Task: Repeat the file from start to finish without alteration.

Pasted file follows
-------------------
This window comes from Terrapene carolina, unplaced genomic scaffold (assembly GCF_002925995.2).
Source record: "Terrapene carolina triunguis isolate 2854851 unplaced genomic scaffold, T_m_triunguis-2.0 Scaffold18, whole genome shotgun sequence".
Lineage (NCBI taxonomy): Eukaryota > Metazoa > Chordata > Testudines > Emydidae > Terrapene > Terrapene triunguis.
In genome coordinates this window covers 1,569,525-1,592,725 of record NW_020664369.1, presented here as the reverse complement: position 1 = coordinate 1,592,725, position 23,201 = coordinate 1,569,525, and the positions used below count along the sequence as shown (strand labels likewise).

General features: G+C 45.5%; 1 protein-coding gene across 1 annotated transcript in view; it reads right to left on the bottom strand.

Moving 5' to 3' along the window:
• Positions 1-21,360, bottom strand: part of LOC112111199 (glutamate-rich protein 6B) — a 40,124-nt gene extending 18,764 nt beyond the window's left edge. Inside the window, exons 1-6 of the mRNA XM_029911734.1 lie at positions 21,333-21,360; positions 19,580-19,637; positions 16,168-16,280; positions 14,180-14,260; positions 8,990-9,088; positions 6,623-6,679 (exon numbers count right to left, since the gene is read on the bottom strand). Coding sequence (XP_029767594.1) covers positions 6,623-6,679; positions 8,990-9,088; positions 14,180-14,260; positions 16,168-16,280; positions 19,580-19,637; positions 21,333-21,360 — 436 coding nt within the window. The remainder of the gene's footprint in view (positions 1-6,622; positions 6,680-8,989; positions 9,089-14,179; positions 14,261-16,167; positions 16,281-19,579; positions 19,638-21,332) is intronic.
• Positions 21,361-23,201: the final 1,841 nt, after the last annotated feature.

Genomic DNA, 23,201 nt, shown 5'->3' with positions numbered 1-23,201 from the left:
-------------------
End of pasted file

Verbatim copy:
This window comes from Terrapene carolina, unplaced genomic scaffold (assembly GCF_002925995.2).
Source record: "Terrapene carolina triunguis isolate 2854851 unplaced genomic scaffold, T_m_triunguis-2.0 Scaffold18, whole genome shotgun sequence".
Lineage (NCBI taxonomy): Eukaryota > Metazoa > Chordata > Testudines > Emydidae > Terrapene > Terrapene triunguis.
In genome coordinates this window covers 1,569,525-1,592,725 of record NW_020664369.1, presented here as the reverse complement: position 1 = coordinate 1,592,725, position 23,201 = coordinate 1,569,525, and the positions used below count along the sequence as shown (strand labels likewise).

General features: G+C 45.5%; 1 protein-coding gene across 1 annotated transcript in view; it reads right to left on the bottom strand.

Moving 5' to 3' along the window:
• Positions 1-21,360, bottom strand: part of LOC112111199 (glutamate-rich protein 6B) — a 40,124-nt gene extending 18,764 nt beyond the window's left edge. Inside the window, exons 1-6 of the mRNA XM_029911734.1 lie at positions 21,333-21,360; positions 19,580-19,637; positions 16,168-16,280; positions 14,180-14,260; positions 8,990-9,088; positions 6,623-6,679 (exon numbers count right to left, since the gene is read on the bottom strand). Coding sequence (XP_029767594.1) covers positions 6,623-6,679; positions 8,990-9,088; positions 14,180-14,260; positions 16,168-16,280; positions 19,580-19,637; positions 21,333-21,360 — 436 coding nt within the window. The remainder of the gene's footprint in view (positions 1-6,622; positions 6,680-8,989; positions 9,089-14,179; positions 14,261-16,167; positions 16,281-19,579; positions 19,638-21,332) is intronic.
• Positions 21,361-23,201: the final 1,841 nt, after the last annotated feature.

Genomic DNA, 23,201 nt, shown 5'->3' with positions numbered 1-23,201 from the left: